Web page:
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Cablegate: Colombian Vice President Santos's Historical Visit To

VZCZCXRO1995
RR RUEHLN RUEHPOD RUEHVK RUEHYG
DE RUEHMO #1809 1761402
ZNR UUUUU ZZH
R 241402Z JUN 08
FM AMEMBASSY MOSCOW
TO RUEHBO/AMEMBASSY BOGOTA 0828
RUEHC/SECSTATE WASHDC 8753
INFO RUEHXD/MOSCOW POLITICAL COLLECTIVE
RHEHNSC/NSC WASHDC

UNCLAS MOSCOW 001809

SENSITIVE
SIPDIS

E.O. 12958: N/A
TAGS: PREL MCAP PGOV MASS ETRD EPET EINV

SUBJECT: COLOMBIAN VICE PRESIDENT SANTOS'S HISTORICAL VISIT TO
RUSSIA

1. (U) Summary. Moscow officials and experts viewed Colombian Vice
President Francisco Santos's visit to Russia as a turning point in
the bilateral relationship. Santos used the visit to strengthen
economic ties and to explore the possibility of increasing Russian
arms sales to Colombia. He met with President Medvedev, Foreign
Minister Lavrov, Defense Minister Serdyukov and Patriarch Alexey II
and attended the 12th International Economic Forum in St.
Petersburg. End summary.

----------------------------------
Russia-Colombia Economic Relations
----------------------------------

2. (SBU) VP Santos' June 1-9 trip to Russia stressed economic
cooperation. Denis Davydov, MFA Latin America Desk, told us June 11
that VP Santos's visit with Russia's leaders was unofficial in its
nature, and stemmed from Minister of Economic Trade and Development
Nabiullina's invitation to the 12th International Economic Forum in
St. Petersburg. In St. Petersburg, Santos met with Foreign Minister
Sergey Lavrov where both sides reaffirmed the need to deepen
political dialogue that would lead to more intensive economic and
investment cooperation. He also sought to strengthen ties between
the Russian and Colombian business communities. In Moscow, VP
Santos took part in an investment forum called "Colombia, A Mine of
Opportunity." This forum included executives from Russia's leading
energy companies such as LUKOIL, Rosneft, and Gazprom. Since 2002
LUKOIL Overseas has been exploring the Llanos Basin, Colombia's
largest oil and gas basin, with Colombian company Ecopetrol. The
Russians have expressed interest in engaging in ground and
underground drilling to extract oil from unexplored regions of
Colombia.

3. (SBU) Referring to Colombia's "competent administration, abundant
natural resources, and economic potential," Davydov told us that
Latin America is "coming out of the shadows" and is proving to be a
prospective place for development. While Colombia is not at the top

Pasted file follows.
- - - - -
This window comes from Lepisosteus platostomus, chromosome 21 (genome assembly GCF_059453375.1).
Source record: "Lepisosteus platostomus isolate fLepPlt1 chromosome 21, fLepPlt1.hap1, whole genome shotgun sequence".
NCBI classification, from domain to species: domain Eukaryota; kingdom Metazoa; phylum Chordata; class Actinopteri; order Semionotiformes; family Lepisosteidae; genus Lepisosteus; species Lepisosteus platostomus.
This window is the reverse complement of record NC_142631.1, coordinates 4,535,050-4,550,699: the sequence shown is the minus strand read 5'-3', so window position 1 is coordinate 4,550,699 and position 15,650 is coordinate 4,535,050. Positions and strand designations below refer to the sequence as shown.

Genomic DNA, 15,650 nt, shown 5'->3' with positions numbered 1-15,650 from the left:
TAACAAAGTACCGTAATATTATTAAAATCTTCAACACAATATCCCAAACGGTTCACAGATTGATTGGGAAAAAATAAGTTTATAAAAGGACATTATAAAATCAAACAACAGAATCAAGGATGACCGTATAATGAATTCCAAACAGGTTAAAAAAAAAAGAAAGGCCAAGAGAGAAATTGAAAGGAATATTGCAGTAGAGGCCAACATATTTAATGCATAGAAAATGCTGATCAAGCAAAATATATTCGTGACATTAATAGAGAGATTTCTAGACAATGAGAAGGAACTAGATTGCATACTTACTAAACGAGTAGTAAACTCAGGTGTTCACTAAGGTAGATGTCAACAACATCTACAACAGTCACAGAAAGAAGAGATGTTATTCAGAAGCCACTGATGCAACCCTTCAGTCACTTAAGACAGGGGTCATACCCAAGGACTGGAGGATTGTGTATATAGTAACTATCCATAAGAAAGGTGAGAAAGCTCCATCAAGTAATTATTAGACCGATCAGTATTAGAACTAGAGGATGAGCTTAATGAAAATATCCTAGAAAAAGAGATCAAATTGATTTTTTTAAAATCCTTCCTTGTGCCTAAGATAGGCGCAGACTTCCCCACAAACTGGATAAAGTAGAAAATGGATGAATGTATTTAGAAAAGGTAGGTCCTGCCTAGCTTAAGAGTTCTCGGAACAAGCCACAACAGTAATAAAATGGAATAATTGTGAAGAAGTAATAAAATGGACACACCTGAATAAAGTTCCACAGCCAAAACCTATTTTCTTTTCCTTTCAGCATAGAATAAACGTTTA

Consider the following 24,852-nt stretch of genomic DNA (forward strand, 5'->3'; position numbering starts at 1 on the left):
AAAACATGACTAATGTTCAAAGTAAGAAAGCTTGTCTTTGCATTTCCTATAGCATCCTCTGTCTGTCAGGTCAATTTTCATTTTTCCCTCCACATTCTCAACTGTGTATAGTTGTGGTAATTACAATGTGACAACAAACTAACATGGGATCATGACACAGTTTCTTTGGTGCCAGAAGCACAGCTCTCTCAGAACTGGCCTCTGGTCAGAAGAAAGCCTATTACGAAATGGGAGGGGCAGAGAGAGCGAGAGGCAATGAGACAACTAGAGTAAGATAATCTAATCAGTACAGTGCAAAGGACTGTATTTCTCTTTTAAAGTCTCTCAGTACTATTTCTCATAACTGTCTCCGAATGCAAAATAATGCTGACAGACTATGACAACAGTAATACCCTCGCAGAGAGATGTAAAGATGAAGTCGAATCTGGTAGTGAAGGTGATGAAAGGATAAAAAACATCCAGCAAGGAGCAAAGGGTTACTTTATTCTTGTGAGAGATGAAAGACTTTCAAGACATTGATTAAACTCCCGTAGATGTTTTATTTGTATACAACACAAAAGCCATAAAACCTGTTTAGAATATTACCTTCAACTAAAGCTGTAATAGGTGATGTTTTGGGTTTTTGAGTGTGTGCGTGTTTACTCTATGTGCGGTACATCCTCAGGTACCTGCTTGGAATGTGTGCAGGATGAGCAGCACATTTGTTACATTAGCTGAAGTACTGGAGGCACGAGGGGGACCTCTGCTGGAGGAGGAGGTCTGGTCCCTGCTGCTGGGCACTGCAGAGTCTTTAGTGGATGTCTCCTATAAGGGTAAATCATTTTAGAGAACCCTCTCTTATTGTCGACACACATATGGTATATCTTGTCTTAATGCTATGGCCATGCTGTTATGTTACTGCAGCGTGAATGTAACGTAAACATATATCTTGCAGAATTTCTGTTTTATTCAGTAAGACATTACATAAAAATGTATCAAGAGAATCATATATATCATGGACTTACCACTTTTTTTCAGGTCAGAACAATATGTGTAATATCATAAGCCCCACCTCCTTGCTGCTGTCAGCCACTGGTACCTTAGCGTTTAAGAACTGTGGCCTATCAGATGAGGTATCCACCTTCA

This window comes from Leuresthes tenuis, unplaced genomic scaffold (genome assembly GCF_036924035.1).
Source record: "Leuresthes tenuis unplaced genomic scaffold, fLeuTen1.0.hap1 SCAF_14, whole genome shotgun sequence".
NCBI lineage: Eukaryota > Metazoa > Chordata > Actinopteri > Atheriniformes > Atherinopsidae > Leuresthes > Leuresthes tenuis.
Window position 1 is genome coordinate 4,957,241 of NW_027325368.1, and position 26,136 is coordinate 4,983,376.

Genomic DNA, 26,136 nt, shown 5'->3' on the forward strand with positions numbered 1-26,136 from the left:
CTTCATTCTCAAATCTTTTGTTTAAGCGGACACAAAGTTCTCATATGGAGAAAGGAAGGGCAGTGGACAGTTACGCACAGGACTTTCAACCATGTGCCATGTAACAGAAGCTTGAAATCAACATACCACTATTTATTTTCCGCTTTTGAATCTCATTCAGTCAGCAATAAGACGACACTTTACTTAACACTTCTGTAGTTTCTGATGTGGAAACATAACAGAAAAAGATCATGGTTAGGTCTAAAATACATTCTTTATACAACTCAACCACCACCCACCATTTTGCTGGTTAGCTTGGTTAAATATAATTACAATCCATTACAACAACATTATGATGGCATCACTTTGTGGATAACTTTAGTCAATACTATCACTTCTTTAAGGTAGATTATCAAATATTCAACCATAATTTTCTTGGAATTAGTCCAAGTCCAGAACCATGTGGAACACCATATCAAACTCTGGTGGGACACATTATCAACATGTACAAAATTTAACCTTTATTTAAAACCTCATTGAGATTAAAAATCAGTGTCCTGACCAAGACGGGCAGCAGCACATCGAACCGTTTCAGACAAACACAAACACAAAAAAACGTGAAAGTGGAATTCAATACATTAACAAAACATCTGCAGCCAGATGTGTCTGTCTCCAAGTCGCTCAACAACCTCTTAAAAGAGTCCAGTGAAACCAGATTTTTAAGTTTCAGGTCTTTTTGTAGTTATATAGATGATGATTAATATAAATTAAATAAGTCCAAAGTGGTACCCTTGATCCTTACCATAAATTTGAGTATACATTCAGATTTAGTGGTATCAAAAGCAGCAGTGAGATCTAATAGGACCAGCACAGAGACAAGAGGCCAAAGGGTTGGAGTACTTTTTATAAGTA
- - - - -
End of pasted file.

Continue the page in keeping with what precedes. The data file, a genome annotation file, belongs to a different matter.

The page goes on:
of Russia's priority list as evidenced by the lack of media coverage
of VP Santos' visit, Russia is steadily seeking to deepen ties with
the region, including recently opening embassies in Guatemala and
Paraguay. The Russian government in general and the business
community in particular would like to gain a more reciprocal trade
relationship with Latin American countries since Russia exports less
to Latin America than Latin America does to Russia.

---------------------------------
Military Hardware Diversification
---------------------------------

4. (U) Santos expressed interest in signing weapons contracts that
would allow Colombia to maintain a balance of power in the region.
Russian arms sales to Colombia have been insignificant in comparison
to Venezuela, consisting of a few Mi-17 helicopters. According to
press reports, Russia is looking to places such as Latin America for
arms exports because long-time markets in China and India are
"oversaturated with hardware" and are shifting toward high
technologies.

5. (SBU) Davydov countered a report in news daily Kommersant that
Santos would urge the GOR to curb arms exports to Venezuela in order
to avoid an arms race in the region. Davydov said that the sale of
arms to either Colombia or Venezuela would not result in a regional
arms race and that Russia would continue military-technical
cooperation with both countries. He noted that Russia sold military
helicopters to Colombia as early as 1996-1997. Moreover, he
characterized Russia-Colombia relations as strong since there were
no conflicts or disputes among the two sides in their respective
backyards. In addition, both countries supported each other in
international fora such as the UN and cooperated on anti-terrorism
and drug-trafficking. Furthermore, he posited that while Russia did
not support the FARC or ALN, it had stopped short of designating
them as terrorist organizations, as the EU had done. Davydov said
Colombian drugs were present on the local Russian market and the GOR
sought ways to cooperate with Colombia to address this issue.

6. (SBU) A mid-level Colombian embassy official told us Santos's
visit had focused on economic relations and trade, and he had not
discussed Venezuelan arms sales.

RUSSELL

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